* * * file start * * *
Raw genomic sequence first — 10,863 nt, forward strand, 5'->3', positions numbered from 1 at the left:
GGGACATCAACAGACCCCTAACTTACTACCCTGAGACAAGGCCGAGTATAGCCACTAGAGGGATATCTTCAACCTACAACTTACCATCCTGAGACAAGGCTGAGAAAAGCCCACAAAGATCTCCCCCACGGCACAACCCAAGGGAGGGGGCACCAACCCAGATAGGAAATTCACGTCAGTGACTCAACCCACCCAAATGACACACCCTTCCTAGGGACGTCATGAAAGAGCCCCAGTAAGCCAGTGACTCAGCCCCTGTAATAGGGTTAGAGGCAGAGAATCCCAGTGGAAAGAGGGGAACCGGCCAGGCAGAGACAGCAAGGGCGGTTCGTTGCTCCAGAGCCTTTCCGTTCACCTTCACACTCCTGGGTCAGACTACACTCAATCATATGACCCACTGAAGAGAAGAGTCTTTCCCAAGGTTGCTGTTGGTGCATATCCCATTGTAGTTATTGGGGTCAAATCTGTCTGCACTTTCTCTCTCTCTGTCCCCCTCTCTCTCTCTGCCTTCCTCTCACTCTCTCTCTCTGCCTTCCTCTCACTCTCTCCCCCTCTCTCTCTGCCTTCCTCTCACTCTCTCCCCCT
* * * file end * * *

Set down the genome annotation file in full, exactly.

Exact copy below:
Raw genomic sequence first — 10,863 nt, forward strand, 5'->3', positions numbered from 1 at the left:
GGGACATCAACAGACCCCTAACTTACTACCCTGAGACAAGGCCGAGTATAGCCACTAGAGGGATATCTTCAACCTACAACTTACCATCCTGAGACAAGGCTGAGAAAAGCCCACAAAGATCTCCCCCACGGCACAACCCAAGGGAGGGGGCACCAACCCAGATAGGAAATTCACGTCAGTGACTCAACCCACCCAAATGACACACCCTTCCTAGGGACGTCATGAAAGAGCCCCAGTAAGCCAGTGACTCAGCCCCTGTAATAGGGTTAGAGGCAGAGAATCCCAGTGGAAAGAGGGGAACCGGCCAGGCAGAGACAGCAAGGGCGGTTCGTTGCTCCAGAGCCTTTCCGTTCACCTTCACACTCCTGGGTCAGACTACACTCAATCATATGACCCACTGAAGAGAAGAGTCTTTCCCAAGGTTGCTGTTGGTGCATATCCCATTGTAGTTATTGGGGTCAAATCTGTCTGCACTTTCTCTCTCTCTGTCCCCCTCTCTCTCTCTGCCTTCCTCTCACTCTCTCTCTCTGCCTTCCTCTCACTCTCTCCCCCTCTCTCTCTGCCTTCCTCTCACTCTCTCCCCCT